Favourite newsletters: I always make time to read “The Conversation” on a daily basis. Not only for the health news, but it always gives such a great variety of stories across a range of topic areas from the perspectives of leading academics.
Next on my ‘to read’ list are Nice Girls Don’t Get the Corner Office by Lois Frankel, and Why We Sleep by Matthew Walker.
7) Are there any products, gadgets or apps that you can’t live without?
I am a diehard Apple fan and cannot live without my iPhone and MacBook. I just love how easy it is to synchronise everything. I’m even contemplating getting an Apple Watch so I become fully immersed!
8) If you could read an interview about work-life balance by anyone, who would that be?
An interview with anyone who works in the medical industry would be very valuable.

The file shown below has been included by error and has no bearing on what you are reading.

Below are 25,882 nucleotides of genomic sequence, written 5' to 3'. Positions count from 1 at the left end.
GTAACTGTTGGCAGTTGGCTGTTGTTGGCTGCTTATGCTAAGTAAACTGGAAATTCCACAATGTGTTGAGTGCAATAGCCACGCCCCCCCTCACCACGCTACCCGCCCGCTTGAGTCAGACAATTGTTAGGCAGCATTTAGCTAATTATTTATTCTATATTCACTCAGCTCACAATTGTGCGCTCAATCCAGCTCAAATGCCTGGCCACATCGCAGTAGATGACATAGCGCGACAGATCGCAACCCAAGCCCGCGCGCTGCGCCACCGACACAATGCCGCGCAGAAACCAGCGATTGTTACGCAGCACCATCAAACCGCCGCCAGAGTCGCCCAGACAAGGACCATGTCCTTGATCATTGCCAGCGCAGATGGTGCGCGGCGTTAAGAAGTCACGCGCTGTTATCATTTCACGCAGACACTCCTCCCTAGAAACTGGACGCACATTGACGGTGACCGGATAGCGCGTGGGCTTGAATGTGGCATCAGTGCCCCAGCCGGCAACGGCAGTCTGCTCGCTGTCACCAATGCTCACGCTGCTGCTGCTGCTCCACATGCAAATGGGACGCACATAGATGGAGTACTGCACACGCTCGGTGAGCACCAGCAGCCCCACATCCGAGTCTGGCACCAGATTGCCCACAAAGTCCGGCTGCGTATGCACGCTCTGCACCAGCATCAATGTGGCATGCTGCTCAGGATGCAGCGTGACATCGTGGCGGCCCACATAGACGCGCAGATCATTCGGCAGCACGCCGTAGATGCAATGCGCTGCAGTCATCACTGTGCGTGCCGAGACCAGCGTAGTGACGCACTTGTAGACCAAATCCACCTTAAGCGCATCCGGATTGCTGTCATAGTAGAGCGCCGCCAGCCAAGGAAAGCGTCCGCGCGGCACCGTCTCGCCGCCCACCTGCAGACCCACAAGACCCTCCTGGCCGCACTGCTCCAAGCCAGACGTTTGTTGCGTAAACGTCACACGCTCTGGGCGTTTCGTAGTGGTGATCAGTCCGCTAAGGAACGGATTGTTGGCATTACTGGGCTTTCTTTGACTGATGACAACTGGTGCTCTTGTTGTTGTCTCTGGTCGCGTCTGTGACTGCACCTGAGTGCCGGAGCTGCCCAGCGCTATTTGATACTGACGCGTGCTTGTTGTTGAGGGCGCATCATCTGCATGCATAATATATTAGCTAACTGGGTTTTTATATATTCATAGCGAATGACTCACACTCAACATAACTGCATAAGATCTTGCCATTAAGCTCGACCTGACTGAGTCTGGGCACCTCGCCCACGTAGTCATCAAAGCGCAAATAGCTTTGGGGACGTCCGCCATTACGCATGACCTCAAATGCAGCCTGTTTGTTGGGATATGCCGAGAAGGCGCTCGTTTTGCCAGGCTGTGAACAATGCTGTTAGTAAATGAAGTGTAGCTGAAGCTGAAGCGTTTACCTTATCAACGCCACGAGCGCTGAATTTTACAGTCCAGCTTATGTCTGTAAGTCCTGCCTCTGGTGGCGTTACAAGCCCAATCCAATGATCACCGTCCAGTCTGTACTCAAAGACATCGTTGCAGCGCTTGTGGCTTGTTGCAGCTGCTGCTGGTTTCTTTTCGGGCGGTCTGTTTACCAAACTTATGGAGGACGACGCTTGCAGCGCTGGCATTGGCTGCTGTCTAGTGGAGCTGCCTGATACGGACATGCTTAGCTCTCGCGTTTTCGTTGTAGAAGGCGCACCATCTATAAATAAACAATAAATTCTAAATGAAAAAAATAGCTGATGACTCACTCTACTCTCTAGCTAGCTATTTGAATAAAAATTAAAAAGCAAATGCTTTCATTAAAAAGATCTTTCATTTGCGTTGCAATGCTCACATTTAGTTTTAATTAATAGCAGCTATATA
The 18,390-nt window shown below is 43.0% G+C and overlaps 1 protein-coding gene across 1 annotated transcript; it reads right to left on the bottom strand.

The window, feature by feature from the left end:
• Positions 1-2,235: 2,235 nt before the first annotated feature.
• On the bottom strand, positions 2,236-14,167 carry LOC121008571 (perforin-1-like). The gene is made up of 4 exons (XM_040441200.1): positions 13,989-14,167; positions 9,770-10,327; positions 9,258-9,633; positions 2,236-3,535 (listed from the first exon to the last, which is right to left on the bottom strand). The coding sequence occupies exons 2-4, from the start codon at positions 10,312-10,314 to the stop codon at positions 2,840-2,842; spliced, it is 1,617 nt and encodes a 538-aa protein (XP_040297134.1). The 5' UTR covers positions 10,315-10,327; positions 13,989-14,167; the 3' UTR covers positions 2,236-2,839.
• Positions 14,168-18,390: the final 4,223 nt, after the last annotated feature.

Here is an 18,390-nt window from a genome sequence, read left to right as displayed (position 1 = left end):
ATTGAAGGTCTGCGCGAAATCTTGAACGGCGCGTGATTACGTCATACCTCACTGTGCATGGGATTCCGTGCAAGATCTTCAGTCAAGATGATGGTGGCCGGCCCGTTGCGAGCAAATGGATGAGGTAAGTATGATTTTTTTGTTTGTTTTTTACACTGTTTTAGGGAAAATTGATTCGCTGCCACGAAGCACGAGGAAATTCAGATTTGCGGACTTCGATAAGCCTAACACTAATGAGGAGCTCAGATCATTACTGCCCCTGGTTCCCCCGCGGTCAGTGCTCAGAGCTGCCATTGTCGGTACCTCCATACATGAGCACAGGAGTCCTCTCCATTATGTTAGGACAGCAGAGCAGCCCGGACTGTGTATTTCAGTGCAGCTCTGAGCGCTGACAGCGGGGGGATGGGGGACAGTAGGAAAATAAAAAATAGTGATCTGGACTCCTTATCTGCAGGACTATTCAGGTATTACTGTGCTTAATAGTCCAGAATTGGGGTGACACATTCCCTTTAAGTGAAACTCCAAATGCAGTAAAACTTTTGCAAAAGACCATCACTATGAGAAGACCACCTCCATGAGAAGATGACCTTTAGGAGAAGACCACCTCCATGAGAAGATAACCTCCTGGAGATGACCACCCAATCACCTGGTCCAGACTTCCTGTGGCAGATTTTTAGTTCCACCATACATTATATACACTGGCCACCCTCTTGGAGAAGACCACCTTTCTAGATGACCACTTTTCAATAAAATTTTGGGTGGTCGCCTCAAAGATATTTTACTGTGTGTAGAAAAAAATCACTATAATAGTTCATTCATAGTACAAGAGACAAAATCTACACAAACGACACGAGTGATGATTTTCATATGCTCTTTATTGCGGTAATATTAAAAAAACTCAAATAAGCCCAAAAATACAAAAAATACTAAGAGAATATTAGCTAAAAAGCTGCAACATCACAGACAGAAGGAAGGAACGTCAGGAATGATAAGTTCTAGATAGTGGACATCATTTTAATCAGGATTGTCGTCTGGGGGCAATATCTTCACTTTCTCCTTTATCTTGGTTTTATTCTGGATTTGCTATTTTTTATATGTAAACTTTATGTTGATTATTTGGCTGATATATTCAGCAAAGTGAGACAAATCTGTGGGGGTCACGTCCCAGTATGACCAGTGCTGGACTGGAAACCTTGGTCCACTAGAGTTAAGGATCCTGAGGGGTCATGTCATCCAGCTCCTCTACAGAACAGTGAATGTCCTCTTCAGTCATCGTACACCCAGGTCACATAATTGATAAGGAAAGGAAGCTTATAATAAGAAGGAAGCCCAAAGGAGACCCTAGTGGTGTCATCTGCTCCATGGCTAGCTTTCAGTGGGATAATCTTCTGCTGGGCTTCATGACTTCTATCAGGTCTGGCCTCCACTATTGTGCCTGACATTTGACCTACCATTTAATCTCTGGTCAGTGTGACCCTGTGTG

I am pleasantly surprised every day to see the unwavering dedication that all primary health professionals, allied health workers and specialists have for their patients and profession. Their days certainly don’t start and stop when they see and speak to patients.
9) Do you have any last thoughts on work, life or balance that you’d like to share with our readers?
We have all been unsettled by this year’s events, and it’s safe to say the majority of us have worked exceptionally hard to pivot and adapt to a very different type of work-life balance.
While this has taken a lot of energy over the past few months, we still need to make time to explore the things we love. Whether it is kick-starting some post-grad studies, signing up to some virtual conferences, making the time to read or mastering a new form of exercise, we need to prioritise and look for the joy.
What works well for me is to reflect on my “win for the week”. It is always a nice surprise to look back and remind yourself what you have achieved.